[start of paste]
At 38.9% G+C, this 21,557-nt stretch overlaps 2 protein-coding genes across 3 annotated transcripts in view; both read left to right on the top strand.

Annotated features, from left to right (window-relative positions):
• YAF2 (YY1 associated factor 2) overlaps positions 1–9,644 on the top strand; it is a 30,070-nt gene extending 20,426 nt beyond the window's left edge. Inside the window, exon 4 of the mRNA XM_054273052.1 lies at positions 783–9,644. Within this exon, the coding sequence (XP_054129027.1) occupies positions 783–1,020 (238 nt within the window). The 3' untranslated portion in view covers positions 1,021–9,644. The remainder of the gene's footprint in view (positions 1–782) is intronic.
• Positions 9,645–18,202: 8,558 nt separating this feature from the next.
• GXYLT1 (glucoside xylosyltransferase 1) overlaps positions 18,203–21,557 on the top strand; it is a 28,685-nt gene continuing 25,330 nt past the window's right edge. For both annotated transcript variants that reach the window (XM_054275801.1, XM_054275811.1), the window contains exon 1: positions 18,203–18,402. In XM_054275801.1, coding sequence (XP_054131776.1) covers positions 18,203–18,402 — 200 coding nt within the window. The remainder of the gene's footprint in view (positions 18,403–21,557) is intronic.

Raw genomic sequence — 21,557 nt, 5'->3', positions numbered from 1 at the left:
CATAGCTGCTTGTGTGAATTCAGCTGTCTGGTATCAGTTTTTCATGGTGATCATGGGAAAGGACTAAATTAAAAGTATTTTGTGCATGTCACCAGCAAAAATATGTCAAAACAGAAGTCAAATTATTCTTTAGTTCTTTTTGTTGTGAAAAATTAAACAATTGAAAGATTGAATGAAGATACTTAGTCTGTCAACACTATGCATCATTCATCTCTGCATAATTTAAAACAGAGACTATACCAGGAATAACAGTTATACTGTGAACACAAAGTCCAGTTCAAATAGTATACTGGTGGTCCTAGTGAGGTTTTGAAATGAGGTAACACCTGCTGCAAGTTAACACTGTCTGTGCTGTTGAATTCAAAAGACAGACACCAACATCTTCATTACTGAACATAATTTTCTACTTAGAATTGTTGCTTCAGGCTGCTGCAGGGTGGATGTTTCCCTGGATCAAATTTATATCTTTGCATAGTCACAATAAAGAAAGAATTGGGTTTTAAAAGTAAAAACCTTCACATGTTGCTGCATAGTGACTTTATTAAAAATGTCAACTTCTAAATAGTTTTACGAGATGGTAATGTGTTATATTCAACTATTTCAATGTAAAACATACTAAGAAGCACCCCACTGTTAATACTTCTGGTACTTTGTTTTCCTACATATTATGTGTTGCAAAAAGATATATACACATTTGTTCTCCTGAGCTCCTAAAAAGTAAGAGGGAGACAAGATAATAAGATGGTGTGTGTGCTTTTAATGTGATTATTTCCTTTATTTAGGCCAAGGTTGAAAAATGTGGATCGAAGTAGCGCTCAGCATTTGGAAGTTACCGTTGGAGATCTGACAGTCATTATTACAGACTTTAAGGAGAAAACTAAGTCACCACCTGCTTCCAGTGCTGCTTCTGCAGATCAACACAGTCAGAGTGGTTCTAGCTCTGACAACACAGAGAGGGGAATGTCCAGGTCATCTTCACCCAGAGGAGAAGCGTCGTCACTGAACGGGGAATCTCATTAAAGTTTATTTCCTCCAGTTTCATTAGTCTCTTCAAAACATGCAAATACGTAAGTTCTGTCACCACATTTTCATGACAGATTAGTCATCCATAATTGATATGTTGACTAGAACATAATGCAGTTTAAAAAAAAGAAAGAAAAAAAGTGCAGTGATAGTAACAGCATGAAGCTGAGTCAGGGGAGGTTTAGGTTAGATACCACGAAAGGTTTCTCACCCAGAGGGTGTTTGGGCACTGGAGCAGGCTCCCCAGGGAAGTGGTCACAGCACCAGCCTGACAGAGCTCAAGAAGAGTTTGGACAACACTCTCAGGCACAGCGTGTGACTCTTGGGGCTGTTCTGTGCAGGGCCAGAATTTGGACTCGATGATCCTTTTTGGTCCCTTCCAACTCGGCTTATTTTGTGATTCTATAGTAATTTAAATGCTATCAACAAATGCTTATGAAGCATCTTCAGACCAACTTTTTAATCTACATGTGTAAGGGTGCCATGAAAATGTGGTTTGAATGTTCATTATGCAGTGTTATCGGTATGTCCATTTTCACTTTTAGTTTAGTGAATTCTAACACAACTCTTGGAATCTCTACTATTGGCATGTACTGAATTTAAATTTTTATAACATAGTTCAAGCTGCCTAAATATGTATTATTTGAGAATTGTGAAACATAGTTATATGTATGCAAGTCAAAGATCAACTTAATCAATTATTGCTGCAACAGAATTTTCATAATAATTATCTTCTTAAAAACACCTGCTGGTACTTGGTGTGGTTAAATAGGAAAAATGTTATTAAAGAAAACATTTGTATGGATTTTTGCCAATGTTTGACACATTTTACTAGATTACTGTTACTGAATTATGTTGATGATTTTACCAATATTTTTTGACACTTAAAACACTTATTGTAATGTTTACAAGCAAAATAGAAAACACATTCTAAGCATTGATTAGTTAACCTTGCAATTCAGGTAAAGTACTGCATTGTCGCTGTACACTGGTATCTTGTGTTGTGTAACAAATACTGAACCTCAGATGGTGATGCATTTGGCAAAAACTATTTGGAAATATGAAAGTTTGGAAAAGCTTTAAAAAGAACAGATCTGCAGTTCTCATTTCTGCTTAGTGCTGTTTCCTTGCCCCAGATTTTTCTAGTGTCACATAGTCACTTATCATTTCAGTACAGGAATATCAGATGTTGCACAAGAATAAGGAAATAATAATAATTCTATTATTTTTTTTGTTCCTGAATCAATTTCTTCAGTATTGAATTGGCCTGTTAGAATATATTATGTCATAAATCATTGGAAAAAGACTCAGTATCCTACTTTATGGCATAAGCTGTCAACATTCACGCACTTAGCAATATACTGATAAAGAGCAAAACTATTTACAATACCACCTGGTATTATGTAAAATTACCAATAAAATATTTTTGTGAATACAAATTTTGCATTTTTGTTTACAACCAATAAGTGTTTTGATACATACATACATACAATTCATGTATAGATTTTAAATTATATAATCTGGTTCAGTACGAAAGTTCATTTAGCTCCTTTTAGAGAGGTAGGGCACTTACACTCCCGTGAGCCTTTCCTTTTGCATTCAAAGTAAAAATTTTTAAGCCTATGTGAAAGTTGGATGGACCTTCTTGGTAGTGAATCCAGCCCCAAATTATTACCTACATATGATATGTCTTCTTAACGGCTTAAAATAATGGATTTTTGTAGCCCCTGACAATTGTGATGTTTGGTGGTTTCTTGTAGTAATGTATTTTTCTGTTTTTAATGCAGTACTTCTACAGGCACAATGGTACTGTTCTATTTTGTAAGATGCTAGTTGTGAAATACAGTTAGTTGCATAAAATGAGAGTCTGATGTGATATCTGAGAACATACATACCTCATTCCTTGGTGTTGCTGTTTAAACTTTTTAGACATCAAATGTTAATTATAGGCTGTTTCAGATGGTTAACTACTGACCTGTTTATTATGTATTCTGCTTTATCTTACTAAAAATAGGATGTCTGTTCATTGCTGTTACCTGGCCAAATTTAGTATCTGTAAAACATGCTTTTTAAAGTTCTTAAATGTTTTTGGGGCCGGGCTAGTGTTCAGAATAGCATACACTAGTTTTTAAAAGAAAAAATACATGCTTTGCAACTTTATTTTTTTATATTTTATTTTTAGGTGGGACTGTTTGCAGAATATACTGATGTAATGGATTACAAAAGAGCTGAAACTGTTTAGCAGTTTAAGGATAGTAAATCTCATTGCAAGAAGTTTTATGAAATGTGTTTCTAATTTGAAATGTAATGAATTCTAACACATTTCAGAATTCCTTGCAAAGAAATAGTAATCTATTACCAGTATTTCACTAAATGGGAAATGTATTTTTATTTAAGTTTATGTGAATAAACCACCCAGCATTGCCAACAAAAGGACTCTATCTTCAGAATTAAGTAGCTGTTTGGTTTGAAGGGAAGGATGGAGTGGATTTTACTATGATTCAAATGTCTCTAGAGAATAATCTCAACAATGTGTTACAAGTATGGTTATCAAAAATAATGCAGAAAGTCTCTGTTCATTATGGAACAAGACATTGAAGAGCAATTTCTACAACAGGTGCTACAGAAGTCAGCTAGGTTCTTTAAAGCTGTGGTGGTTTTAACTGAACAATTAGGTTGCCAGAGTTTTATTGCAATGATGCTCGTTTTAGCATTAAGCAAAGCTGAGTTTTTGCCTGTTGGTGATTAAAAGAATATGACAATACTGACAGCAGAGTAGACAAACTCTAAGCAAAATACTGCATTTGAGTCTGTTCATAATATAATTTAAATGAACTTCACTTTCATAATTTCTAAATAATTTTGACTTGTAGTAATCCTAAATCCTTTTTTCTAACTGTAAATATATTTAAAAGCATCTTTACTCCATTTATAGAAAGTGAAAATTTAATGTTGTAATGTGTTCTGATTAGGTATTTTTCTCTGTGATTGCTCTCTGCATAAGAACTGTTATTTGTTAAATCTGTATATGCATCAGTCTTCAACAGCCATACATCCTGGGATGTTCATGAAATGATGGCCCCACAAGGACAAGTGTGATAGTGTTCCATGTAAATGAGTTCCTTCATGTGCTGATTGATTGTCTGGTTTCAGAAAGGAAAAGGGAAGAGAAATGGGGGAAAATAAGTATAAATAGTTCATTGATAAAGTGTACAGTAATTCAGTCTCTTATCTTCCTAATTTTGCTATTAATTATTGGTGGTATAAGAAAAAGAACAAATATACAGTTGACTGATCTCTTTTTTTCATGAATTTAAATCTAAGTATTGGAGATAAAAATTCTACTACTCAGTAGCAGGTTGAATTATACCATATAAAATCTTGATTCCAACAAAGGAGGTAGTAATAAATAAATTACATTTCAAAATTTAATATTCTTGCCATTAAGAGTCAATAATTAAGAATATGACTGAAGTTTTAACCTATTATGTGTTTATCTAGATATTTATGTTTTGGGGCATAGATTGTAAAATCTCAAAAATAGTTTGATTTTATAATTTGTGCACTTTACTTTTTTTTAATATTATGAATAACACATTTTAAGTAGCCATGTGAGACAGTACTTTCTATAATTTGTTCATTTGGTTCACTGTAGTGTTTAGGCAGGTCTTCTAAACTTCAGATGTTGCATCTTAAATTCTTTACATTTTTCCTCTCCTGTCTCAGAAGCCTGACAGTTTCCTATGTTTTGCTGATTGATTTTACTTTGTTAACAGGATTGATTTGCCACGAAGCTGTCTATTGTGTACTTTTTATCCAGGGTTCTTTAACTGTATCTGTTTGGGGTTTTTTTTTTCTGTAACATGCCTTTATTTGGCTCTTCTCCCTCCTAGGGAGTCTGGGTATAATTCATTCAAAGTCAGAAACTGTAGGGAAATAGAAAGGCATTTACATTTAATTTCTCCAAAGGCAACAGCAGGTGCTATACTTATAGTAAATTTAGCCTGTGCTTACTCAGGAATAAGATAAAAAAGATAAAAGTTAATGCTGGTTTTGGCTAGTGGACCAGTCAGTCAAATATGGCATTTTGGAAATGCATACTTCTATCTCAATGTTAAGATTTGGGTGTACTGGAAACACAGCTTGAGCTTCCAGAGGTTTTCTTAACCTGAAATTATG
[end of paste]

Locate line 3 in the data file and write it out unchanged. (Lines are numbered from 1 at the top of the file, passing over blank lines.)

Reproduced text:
• YAF2 (YY1 associated factor 2) overlaps positions 1–9,644 on the top strand; it is a 30,070-nt gene extending 20,426 nt beyond the window's left edge. Inside the window, exon 4 of the mRNA XM_054273052.1 lies at positions 783–9,644. Within this exon, the coding sequence (XP_054129027.1) occupies positions 783–1,020 (238 nt within the window). The 3' untranslated portion in view covers positions 1,021–9,644. The remainder of the gene's footprint in view (positions 1–782) is intronic.